Japan Airlines’ Fleet In 2021

For an airline with a substantial global presence, Japan Airlines flies a relatively small number of aircraft types. Overall, Japan Airlines operates eight different types of aircraft with 155 planes in total. That makes Japan Airlines is a fairly small airline in terms of fleet size. But in terms of presence and brand recognition, Japan Airlines punches well above its weight.

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Japan Airlines flies 155 planes comprising both Boeing and Airbus aircraft. Photo: Vincenzo Pace – Simple Flying

Japan Airlines keeps a small fleet comprising eight different aircraft types

According to data from ch-aviation, Japan Airlines has eight Airbus A350-900s in their fleet and a further 23 due to be delivered (made up of 10 Airbus A350-900s and 13 Airbus A350-1000s). The airline also has 19 Boeing 777s including 13 Boeing 777-300ERs and six Boeing 777-200ERs. However, Japan Airlines is also winding down its Boeing 777 fleet. In the near future, the Airbus A350 will be the airline’s flagship aircraft and biggest plane.

The airline also has a fleet of 29 Boeing 767-300ERs and a pair of 767-300s. The average age of the Boeing 767s is 14.4 years. A little more contemporary are the 49 Boeing 787 Dreamliners Japan Airlines flies. They have 27 Boeing 787-8s and 22 Boeing 787-9s with an average age of just five years. Two Dreamliners have already left the Japan Airlines fleet. They have been sent to Japan Airlines’ wholly-owned low-cost offshoot airline, Zipair.

Stepping down to narrowbody jets, Japan Airlines operates 48 Boeing 737-800s. The unglamorous 737-800 is the workhorse of the Japan Airlines fleet, flying domestic and short-haul international routes around North Asia.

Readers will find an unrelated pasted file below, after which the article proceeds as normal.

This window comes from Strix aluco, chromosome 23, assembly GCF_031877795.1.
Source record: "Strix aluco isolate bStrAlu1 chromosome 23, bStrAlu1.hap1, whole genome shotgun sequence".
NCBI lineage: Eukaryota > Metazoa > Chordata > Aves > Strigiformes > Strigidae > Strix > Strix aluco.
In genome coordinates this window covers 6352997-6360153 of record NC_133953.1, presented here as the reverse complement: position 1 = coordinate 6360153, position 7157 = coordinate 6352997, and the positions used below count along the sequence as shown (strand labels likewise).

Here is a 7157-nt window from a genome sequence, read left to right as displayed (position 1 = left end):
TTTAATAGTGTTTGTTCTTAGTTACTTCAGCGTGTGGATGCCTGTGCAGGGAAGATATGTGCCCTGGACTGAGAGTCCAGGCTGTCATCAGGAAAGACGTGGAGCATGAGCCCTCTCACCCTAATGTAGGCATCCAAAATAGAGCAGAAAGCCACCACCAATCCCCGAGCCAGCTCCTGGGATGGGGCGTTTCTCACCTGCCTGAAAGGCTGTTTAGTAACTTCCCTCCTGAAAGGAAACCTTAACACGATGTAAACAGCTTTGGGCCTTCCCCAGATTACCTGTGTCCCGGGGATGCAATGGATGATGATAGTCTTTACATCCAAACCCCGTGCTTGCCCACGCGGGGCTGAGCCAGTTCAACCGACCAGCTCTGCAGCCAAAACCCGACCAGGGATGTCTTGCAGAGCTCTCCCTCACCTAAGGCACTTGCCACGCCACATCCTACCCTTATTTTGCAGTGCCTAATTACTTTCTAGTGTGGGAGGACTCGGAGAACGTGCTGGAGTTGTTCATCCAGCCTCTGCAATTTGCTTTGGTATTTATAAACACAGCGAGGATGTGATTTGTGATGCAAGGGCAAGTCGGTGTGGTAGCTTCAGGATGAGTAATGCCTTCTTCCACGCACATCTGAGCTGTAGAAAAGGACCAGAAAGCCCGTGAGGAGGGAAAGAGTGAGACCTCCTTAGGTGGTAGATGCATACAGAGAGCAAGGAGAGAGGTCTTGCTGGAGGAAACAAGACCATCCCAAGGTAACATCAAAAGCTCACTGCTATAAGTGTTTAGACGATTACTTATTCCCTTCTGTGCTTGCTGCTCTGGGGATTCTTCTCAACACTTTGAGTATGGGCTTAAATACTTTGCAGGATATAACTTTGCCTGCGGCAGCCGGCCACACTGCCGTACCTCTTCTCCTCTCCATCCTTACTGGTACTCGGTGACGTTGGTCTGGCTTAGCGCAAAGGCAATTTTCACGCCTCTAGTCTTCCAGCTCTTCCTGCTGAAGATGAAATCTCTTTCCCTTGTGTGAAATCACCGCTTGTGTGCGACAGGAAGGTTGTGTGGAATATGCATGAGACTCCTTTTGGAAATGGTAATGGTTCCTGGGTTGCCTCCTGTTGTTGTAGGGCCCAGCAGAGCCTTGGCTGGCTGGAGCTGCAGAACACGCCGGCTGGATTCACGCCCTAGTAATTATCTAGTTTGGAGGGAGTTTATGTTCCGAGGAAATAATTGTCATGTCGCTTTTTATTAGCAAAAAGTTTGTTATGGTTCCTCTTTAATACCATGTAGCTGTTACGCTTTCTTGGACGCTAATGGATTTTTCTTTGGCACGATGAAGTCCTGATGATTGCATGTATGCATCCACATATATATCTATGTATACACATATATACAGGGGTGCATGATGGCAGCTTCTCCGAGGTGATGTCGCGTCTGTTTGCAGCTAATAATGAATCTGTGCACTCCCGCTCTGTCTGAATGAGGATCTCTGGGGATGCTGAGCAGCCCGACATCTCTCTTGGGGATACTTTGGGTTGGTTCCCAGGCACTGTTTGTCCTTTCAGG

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A Japan Airlines Boeing 767. Photo: Boeing

A swing to Airbus at Boeing’s expense?

In terms of future orders, Japan Airlines is concentrating on the A350s. When the last A350 arrives at Japan Airlines, the airline will have 31 in its fleet. The order dates back several years but the first A350-900 only touched down in June 2019. The A350-900s are destined to fly high-frequency domestic routes while the larger A350-1000 will fly on Japan Airlines’ long-haul international network.

The order is interesting because while the A350 is a fine plane, Japan Airlines has been a very Boeing-focused airline. While it has previously operated a fleet of long-retired Airbus A300s, the A350 is only the second Airbus type to fly for Japan Airlines in its 70-year history.

In contrast, Japan Airlines has operated 23 types of Boeing aircraft, albeit with many of those model types coming from within the same Boeing family. For instance, Japan Airlines has flown 11 different types of 747s, four different types of Boeing 767s, and four versions of the 777.

Japan Airlines also ordered 32 Mitsubishi M90 SpaceJets in 2015 (with a delivery ETA of 2021). But with the SpaceJet program on hiatus and its future uncertain, it is very much up in the air whether Japan Airlines (or any other airline) ever gets delivery. Most aircraft databases seem to think not, having quietly excised the SpaceJet from their delivery counts.

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Japan Airlines will end up flying 31 Airbus A350s. Photo: Airbus

Japan Airlines favors plane ownership over leasing

Like many long-established legacy carriers, Japan Airlines owns the majority of its planes, with the airline bucking the contemporary trend towards leasing planes. According to ch-aviation, across its 155 jets, only 20 planes are leased. Of those 20 leased planes, 18 leases relate to Boeing 737-800s. Those leases are distributed around eight leasing companies, including Avolon, Macquarie Air Finance, and DAE Capital.

Japan Airlines also leases a single Boeing 787-9 and 767-300ER. The Dreamliner, JA873J, comes from SMBC Aviation Capital. The older Boeing 767, JA616J, comes from Sojitz Aircraft Leasing.

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